A new way to understand your baby's crying
Until a baby is about 5 months old, he goes through a stage of development that the National Center on Shaken Baby Syndrome calls The Period of PURPLE Crying.
The common characteristics of this phase are described using the acronym "PURPLE":
Peak of crying: Crying peaks during the second month, then decreases during months three to five.
Unexpected: Crying may come and go unexpectedly for no apparent reason.
Resists soothing: Crying may continue despite all soothing efforts by caregivers.
Pain-like face: Infants may look like they are in pain, even when they are not.
Long lasting: Crying can go on for 30-40 minutes at a time, and often for much longer.
Evening: Crying may occur more in the late afternoon and evening.
Soothe a Crying Infant
Soothing is a way to calm your baby. Soothing techniques should be used even when your baby is not crying. The list below is not an all-inclusive list, as there are many other things you can try to calm your baby's crying. While many of these techniques will work most of the time, nothing works all the time and that is okay. This does not mean there is anything wrong with you or your baby.
- Check to see if your baby is hungry, tired, or needs changing. Hunger is the main reason a baby will cry.
- Burp your baby. Babies do not have a natural ability to get rid of air built up in their stomach.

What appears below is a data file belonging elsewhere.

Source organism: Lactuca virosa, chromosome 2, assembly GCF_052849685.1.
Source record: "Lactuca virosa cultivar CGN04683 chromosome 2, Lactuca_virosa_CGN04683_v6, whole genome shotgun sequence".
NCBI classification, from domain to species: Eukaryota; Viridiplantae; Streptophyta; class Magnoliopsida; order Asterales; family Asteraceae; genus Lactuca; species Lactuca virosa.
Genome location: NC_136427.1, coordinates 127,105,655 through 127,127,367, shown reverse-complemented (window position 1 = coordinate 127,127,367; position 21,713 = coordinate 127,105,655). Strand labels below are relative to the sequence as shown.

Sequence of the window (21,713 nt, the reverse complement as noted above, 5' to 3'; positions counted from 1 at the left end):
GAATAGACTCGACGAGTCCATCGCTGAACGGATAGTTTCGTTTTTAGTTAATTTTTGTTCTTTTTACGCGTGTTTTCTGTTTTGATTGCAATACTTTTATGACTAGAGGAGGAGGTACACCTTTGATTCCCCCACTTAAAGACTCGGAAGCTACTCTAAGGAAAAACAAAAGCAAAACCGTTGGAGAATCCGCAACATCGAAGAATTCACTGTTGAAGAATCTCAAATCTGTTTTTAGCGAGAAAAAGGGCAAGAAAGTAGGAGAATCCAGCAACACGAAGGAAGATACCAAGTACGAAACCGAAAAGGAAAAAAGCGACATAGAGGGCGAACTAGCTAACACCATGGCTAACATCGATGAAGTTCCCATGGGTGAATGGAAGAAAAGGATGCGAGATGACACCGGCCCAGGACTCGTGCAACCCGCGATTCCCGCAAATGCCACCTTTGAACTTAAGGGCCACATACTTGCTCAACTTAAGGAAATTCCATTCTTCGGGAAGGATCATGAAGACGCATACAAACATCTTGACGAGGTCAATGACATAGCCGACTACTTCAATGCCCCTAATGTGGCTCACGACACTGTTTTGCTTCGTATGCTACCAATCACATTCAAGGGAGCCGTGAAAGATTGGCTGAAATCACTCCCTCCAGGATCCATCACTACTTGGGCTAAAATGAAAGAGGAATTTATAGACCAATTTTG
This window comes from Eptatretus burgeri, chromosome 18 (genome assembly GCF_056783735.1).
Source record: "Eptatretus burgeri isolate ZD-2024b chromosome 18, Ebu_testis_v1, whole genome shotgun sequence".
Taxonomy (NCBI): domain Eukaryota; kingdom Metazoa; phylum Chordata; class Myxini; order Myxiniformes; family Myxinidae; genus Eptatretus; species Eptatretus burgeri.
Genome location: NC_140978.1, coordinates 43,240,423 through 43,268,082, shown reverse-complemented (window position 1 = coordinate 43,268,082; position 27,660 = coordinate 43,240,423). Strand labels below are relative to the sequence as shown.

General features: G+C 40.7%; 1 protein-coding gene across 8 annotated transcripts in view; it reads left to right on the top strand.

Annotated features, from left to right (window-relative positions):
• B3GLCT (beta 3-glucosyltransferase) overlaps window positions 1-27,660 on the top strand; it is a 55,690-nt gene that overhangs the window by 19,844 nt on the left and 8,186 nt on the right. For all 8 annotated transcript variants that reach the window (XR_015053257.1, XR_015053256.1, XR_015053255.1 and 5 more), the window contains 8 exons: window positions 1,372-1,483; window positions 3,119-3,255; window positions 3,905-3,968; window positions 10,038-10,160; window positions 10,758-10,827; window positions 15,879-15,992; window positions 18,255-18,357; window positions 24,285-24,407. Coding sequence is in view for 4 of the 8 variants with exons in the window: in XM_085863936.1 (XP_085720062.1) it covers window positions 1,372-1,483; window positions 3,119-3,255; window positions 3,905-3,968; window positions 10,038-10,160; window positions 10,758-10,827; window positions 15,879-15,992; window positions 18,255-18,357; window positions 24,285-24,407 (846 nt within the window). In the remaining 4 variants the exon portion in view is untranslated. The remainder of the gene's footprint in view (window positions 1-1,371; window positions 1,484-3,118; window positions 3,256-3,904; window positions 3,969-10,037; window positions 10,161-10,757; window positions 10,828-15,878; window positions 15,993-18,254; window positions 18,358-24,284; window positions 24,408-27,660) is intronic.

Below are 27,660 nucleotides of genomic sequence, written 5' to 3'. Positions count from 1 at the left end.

- Give your baby a lukewarm bath.
- Massage your baby, or hold him close with skin-to-skin contact.
- Make eye contact with your baby, smile and kiss your baby.
- Sing softly, or hum in a low tone against your baby’s head.
- Take your baby on a walk or for a ride in the car.
What if your baby won't stop crying?
When the crying becomes frustrating and you’ve tried everything to soothe your baby, it’s important to take a break.
If a trusted caregiver is not available to help with the baby for a while, put your baby in a safe place and walk away. Take a few minutes to calm yourself down, then go back and check on the baby. When you take a break, do things that will relax you, such as listening to music, reading a book, taking a bubble bath or having a cup of tea. Be sure to share this information with all your baby’s caregivers.
For more information about The Period of PURPLE Crying® program and its implementation in Georgia, contact Kara Klein.
Join the Campaign
The Stephanie V. Blank Center for Safe and Healthy Children has partnered with CLICK for Babies to bring awareness of Period of PURPLE Crying to Georgia.